Based on provisional gross margins produced for the John Nix Pocket Book – which will also be available online – feed wheat comes out as the top performer at £834/ha. Milling wheat isn’t far behind, at £818/ha, with winter rape in third spot at £775/ha.
As cereal markets slip, oilseed rape could become an even more attractive option, says Mr Redman. “It’s had a very good gross margin for the past four years; I think the area drilled will be the same as farmers’ ambitions last year, but hopefully without the field losses.”
Winter beans could enjoy something of a resurgence, with a £30-40/t premium to feed wheat meaning some farmers will enjoy their best gross margin from pulses this year, says Mr Redman. “There have been a lot of spring beans in the ground this year – I think we’ll see the spring area drop back a bit, as winter sowings increase.”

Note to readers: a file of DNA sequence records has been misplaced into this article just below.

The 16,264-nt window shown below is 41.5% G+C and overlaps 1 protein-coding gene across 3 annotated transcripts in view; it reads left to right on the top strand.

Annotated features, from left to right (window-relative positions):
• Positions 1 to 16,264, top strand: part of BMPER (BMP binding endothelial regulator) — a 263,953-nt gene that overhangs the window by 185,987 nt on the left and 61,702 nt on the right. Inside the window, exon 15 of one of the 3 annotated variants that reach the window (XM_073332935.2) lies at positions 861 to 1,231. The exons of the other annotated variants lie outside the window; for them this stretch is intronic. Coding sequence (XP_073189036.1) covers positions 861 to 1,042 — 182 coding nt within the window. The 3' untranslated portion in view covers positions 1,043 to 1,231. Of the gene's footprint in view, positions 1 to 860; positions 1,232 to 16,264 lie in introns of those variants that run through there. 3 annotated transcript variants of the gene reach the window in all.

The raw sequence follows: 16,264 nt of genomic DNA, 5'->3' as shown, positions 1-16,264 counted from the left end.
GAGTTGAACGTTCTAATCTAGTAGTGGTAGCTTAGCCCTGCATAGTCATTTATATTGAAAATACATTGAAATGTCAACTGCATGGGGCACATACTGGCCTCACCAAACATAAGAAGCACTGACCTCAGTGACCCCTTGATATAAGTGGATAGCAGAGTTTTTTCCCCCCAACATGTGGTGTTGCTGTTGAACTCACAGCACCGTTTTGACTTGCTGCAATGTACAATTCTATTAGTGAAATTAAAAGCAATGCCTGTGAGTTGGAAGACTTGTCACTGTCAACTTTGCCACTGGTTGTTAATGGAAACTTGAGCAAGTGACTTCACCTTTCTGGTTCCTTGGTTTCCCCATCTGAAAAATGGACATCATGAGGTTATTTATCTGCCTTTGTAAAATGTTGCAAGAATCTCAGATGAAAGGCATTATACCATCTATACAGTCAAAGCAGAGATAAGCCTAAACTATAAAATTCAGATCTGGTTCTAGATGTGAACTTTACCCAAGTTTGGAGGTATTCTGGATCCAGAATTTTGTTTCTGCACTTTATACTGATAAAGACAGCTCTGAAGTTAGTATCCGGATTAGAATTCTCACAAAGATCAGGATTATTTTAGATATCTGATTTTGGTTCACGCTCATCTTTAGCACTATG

Spring beans are forecast to yield a gross margin of £606/ha, with winter beans at £591/ha and blue peas at £501/ha.
Of the barleys, spring malting barley has the fourth highest margin in the John Nix table, at £649/ha. Winter malting barley is pegged at £634/ha, with feed barley at £640/ha.
Demand for winter malting barley has dropped significantly over the past decade, as UK beer sales continue to decline, says Stuart Shand, director at Gleadell Agriculture. Winter barley demand fell from about 660,000t in 2002, to just 390,000t in 2012 – and in the first quarter of 2013 beer sales dropped by another 3%.
“However, winter barley has a good part to play in the rotation and as an entry for oilseed rape, which is particularly pertinent this year as a lot of farmers aren’t booking oilseed rape seed because they’re concerned they won’t get it drilled in time,” he says. “We have some attractive contracts available at a £10/t premium over November wheat futures, based on maximum 1.8% nitrogen.”